(Recasts throughout, adds details on earnings, share price move)
By Bruno Federowski
SAO PAULO, July 25 (Reuters) - Brazil's Fibria Celulose SA , the world's largest producer of eucalyptus pulp, posted an unexpected second-quarter loss on Tuesday as a weaker currency inflated the value of its debt, but higher pulp prices and strong demand lifted revenues.
Fibria lost a net 259 million reais ($82.3 million), missing the consensus estimate in a Thomson Reuters poll of analysts for a net profit of 106 million reais and reversing a net profit of 745 million reais the year before.
The loss owed mostly to a 451 million real financial charge related to the impact of the devaluation of the Brazilian currency, which raised the company's net debt by 30 percent and increased its currency hedging cost.
Still, earnings before interest, tax, depreciation and amortization, a gauge of operating profit known as EBITDA, rose 16 percent to 1.071 billion reais when adjusted for non-recurring factors, beating analyst expectations.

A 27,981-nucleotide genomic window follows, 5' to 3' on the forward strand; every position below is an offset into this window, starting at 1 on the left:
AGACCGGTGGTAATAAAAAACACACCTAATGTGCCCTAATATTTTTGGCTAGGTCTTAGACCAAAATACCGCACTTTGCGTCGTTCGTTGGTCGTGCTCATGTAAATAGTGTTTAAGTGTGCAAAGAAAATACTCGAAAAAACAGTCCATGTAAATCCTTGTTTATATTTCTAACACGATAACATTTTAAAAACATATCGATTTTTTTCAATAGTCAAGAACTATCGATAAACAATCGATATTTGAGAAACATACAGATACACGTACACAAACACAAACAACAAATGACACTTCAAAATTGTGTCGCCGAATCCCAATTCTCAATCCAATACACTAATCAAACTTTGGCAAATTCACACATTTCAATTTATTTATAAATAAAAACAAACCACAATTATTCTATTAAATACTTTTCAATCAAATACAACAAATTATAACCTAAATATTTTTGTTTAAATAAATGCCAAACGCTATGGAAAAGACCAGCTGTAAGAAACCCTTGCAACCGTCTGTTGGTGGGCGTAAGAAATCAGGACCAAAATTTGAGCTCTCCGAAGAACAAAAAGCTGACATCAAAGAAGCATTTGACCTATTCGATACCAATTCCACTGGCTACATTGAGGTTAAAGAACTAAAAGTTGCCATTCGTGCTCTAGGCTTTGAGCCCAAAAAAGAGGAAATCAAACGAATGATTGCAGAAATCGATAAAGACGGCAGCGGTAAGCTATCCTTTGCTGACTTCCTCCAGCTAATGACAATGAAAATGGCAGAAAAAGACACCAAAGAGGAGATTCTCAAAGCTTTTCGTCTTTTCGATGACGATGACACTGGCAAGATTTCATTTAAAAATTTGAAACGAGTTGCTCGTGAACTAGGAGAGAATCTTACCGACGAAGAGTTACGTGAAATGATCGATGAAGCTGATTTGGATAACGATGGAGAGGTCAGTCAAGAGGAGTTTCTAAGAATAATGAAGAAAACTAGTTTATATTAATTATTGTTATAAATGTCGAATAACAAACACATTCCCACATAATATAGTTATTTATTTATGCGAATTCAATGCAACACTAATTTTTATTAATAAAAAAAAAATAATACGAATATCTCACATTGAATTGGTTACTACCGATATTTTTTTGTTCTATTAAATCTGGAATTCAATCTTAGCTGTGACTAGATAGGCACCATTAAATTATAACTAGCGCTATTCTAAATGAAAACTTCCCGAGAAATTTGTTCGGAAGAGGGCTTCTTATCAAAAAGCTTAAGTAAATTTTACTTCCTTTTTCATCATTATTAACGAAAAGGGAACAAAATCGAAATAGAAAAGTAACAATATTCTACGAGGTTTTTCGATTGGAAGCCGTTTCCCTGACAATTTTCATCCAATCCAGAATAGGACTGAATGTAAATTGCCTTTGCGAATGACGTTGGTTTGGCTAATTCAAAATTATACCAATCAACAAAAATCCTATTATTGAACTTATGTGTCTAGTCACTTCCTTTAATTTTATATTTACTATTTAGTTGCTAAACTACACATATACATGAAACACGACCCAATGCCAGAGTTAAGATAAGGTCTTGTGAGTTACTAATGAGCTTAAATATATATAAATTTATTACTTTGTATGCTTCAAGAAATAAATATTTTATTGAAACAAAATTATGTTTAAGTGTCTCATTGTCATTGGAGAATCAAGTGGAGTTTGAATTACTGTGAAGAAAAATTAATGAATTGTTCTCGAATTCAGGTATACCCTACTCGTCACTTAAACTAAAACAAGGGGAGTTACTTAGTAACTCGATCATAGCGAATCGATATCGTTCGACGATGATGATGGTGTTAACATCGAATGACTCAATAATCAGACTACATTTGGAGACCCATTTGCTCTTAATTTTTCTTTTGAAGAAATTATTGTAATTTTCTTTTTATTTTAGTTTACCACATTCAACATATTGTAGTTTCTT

Sales hit a record for the period at 1.534 million tonnes, driven by global demand for eucalyptus pulp, which combined with a series of price hikes lifted net revenue by 16 percent to 2.775 billion reais. Output was nearly flat at 1.330 million tonnes.
"Pulp prices consistently rose throughout the second quarter, mainly due to continuously strong demand, particularly in Asia," Fibria said in a statement.
The company's common shares rose 1.6 percent in early trading, outperforming a 0.3 percent increase by Brazil's benchmark Bovespa stock index.
EBITDA accounted for 45 percent of net revenue when excluding the effect of a venture with Klabin SA, an increase of 2 percentage points. ($1 = 3.1454 reais) (Reporting by Bruno Federowski and Gabriela Mello; Writing by Bruno Federowski; Editing by Paul Simao)